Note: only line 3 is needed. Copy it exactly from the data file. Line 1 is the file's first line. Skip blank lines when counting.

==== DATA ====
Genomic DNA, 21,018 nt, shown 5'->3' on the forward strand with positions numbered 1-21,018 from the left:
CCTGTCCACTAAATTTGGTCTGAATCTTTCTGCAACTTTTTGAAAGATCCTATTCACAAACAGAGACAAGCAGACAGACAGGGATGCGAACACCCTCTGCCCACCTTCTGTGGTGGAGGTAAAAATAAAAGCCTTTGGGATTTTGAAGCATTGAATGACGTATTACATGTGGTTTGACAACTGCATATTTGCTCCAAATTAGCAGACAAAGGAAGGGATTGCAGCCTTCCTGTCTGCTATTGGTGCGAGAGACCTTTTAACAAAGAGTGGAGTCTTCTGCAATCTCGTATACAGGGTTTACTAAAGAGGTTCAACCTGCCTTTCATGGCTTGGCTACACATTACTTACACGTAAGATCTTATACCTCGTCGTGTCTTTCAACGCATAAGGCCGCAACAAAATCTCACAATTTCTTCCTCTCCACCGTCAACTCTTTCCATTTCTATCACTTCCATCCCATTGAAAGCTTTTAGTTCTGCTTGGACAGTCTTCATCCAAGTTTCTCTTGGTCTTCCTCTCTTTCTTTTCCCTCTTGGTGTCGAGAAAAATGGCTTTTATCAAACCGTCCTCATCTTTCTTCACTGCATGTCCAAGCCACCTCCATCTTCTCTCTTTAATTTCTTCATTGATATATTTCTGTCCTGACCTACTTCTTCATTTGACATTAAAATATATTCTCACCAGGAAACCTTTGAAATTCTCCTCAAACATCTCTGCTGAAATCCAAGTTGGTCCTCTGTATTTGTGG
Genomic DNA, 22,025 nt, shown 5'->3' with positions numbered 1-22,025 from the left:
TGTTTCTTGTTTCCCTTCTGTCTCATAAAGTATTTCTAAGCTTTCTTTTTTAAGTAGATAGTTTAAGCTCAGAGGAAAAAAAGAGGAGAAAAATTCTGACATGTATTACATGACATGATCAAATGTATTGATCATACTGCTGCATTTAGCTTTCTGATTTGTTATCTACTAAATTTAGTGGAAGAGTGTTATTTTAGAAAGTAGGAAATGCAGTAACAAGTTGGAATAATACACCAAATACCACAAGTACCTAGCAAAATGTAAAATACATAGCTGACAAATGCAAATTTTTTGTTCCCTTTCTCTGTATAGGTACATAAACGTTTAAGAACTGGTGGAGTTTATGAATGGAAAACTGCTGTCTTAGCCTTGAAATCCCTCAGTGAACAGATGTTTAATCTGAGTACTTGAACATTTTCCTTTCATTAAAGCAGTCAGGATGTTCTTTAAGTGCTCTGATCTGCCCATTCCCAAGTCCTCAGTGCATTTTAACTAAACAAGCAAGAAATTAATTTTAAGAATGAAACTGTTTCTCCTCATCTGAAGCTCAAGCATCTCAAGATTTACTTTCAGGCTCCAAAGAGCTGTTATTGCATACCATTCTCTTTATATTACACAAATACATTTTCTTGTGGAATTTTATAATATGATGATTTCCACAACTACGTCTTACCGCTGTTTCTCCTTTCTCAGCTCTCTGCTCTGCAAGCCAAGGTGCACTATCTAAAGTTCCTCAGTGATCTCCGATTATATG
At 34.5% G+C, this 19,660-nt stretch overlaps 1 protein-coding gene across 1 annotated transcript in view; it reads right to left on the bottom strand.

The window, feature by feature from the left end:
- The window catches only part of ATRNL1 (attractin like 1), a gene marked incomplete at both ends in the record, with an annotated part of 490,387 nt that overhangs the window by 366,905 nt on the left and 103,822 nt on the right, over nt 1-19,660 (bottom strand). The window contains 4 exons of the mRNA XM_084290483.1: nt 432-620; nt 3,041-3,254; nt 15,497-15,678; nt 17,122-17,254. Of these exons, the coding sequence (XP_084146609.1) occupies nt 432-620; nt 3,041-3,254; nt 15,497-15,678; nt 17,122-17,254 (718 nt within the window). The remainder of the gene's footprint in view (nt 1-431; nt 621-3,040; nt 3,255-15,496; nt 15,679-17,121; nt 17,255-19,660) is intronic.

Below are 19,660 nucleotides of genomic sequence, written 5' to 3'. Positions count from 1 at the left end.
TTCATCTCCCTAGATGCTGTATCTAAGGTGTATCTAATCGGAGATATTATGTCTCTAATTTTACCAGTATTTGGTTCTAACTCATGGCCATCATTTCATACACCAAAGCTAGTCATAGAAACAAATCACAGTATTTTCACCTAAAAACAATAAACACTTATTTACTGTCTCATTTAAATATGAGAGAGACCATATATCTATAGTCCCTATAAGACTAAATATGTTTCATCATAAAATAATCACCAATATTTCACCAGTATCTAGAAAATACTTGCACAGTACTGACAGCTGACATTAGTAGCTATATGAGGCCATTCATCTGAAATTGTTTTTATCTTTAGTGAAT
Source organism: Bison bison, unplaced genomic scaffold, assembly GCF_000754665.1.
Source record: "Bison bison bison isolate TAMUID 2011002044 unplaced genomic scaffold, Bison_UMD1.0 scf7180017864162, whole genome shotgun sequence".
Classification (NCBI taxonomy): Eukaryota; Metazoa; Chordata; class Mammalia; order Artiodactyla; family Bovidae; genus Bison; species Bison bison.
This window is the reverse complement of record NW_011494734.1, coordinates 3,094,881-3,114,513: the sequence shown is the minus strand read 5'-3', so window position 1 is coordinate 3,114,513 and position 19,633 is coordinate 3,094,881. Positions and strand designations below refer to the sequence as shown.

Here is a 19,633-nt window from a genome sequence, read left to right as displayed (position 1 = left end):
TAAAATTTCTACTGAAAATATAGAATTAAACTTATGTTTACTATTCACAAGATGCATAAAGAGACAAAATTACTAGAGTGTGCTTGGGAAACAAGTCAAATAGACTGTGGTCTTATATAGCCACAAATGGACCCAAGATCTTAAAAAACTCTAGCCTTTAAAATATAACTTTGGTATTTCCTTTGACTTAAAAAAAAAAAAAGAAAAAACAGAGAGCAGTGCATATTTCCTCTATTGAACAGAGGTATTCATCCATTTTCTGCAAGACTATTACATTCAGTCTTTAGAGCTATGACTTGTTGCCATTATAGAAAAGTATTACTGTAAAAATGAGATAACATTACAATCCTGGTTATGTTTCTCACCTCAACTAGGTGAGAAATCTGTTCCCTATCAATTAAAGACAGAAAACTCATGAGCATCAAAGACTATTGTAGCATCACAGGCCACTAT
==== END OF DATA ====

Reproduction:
Genomic DNA, 22,025 nt, shown 5'->3' with positions numbered 1-22,025 from the left: